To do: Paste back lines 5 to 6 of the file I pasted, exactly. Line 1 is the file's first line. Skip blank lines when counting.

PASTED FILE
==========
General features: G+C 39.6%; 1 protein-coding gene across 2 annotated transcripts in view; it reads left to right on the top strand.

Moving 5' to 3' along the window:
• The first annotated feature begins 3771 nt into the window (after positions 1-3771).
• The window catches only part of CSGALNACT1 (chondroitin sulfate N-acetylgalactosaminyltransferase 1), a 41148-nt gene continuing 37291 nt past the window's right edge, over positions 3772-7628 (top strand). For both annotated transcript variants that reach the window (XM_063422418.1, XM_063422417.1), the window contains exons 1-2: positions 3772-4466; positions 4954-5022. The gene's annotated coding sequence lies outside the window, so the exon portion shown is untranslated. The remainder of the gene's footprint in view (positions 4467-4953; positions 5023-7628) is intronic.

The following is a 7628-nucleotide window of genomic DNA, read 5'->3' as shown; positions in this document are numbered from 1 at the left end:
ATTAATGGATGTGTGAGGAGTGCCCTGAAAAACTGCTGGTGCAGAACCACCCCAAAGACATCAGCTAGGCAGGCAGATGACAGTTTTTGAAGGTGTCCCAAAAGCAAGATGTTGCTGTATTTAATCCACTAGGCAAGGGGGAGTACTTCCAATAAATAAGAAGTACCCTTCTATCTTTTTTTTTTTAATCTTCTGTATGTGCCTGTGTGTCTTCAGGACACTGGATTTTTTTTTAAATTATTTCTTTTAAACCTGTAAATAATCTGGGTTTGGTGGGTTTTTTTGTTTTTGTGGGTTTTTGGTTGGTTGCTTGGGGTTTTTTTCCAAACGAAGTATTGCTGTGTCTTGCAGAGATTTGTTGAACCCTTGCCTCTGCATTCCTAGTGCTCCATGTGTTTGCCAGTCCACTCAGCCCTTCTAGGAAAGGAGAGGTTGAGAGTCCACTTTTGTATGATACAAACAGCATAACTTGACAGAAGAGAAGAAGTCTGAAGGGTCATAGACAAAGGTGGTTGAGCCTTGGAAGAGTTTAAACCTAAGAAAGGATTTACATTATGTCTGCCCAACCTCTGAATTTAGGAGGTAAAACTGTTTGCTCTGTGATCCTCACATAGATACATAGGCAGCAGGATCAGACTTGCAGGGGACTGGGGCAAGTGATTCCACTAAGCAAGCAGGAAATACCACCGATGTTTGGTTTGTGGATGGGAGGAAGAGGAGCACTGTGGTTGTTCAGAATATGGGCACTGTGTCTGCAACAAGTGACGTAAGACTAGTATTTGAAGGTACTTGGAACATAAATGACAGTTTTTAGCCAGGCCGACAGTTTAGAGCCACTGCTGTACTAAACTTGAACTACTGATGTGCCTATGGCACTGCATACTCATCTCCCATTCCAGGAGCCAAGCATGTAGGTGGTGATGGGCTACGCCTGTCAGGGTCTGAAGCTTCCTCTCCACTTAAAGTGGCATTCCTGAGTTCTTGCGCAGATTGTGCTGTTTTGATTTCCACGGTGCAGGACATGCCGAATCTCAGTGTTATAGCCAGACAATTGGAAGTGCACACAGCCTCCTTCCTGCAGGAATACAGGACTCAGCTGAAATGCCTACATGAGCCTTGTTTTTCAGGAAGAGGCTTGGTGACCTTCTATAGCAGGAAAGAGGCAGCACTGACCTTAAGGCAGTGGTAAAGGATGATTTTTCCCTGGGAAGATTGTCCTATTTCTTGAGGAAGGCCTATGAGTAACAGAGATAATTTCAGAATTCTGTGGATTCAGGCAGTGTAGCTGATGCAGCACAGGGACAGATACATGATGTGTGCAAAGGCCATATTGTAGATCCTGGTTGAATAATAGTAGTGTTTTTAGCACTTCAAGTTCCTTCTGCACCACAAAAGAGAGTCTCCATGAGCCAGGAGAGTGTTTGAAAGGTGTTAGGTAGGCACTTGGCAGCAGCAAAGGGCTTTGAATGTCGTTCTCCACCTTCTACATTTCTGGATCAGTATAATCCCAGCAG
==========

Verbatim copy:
The following is a 7628-nucleotide window of genomic DNA, read 5'->3' as shown; positions in this document are numbered from 1 at the left end:
ATTAATGGATGTGTGAGGAGTGCCCTGAAAAACTGCTGGTGCAGAACCACCCCAAAGACATCAGCTAGGCAGGCAGATGACAGTTTTTGAAGGTGTCCCAAAAGCAAGATGTTGCTGTATTTAATCCACTAGGCAAGGGGGAGTACTTCCAATAAATAAGAAGTACCCTTCTATCTTTTTTTTTTTAATCTTCTGTATGTGCCTGTGTGTCTTCAGGACACTGGATTTTTTTTTAAATTATTTCTTTTAAACCTGTAAATAATCTGGGTTTGGTGGGTTTTTTTGTTTTTGTGGGTTTTTGGTTGGTTGCTTGGGGTTTTTTTCCAAACGAAGTATTGCTGTGTCTTGCAGAGATTTGTTGAACCCTTGCCTCTGCATTCCTAGTGCTCCATGTGTTTGCCAGTCCACTCAGCCCTTCTAGGAAAGGAGAGGTTGAGAGTCCACTTTTGTATGATACAAACAGCATAACTTGACAGAAGAGAAGAAGTCTGAAGGGTCATAGACAAAGGTGGTTGAGCCTTGGAAGAGTTTAAACCTAAGAAAGGATTTACATTATGTCTGCCCAACCTCTGAATTTAGGAGGTAAAACTGTTTGCTCTGTGATCCTCACATAGATACATAGGCAGCAGGATCAGACTTGCAGGGGACTGGGGCAAGTGATTCCACTAAGCAAGCAGGAAATACCACCGATGTTTGGTTTGTGGATGGGAGGAAGAGGAGCACTGTGGTTGTTCAGAATATGGGCACTGTGTCTGCAACAAGTGACGTAAGACTAGTATTTGAAGGTACTTGGAACATAAATGACAGTTTTTAGCCAGGCCGACAGTTTAGAGCCACTGCTGTACTAAACTTGAACTACTGATGTGCCTATGGCACTGCATACTCATCTCCCATTCCAGGAGCCAAGCATGTAGGTGGTGATGGGCTACGCCTGTCAGGGTCTGAAGCTTCCTCTCCACTTAAAGTGGCATTCCTGAGTTCTTGCGCAGATTGTGCTGTTTTGATTTCCACGGTGCAGGACATGCCGAATCTCAGTGTTATAGCCAGACAATTGGAAGTGCACACAGCCTCCTTCCTGCAGGAATACAGGACTCAGCTGAAATGCCTACATGAGCCTTGTTTTTCAGGAAGAGGCTTGGTGACCTTCTATAGCAGGAAAGAGGCAGCACTGACCTTAAGGCAGTGGTAAAGGATGATTTTTCCCTGGGAAGATTGTCCTATTTCTTGAGGAAGGCCTATGAGTAACAGAGATAATTTCAGAATTCTGTGGATTCAGGCAGTGTAGCTGATGCAGCACAGGGACAGATACATGATGTGTGCAAAGGCCATATTGTAGATCCTGGTTGAATAATAGTAGTGTTTTTAGCACTTCAAGTTCCTTCTGCACCACAAAAGAGAGTCTCCATGAGCCAGGAGAGTGTTTGAAAGGTGTTAGGTAGGCACTTGGCAGCAGCAAAGGGCTTTGAATGTCGTTCTCCACCTTCTACATTTCTGGATCAGTATAATCCCAGCAG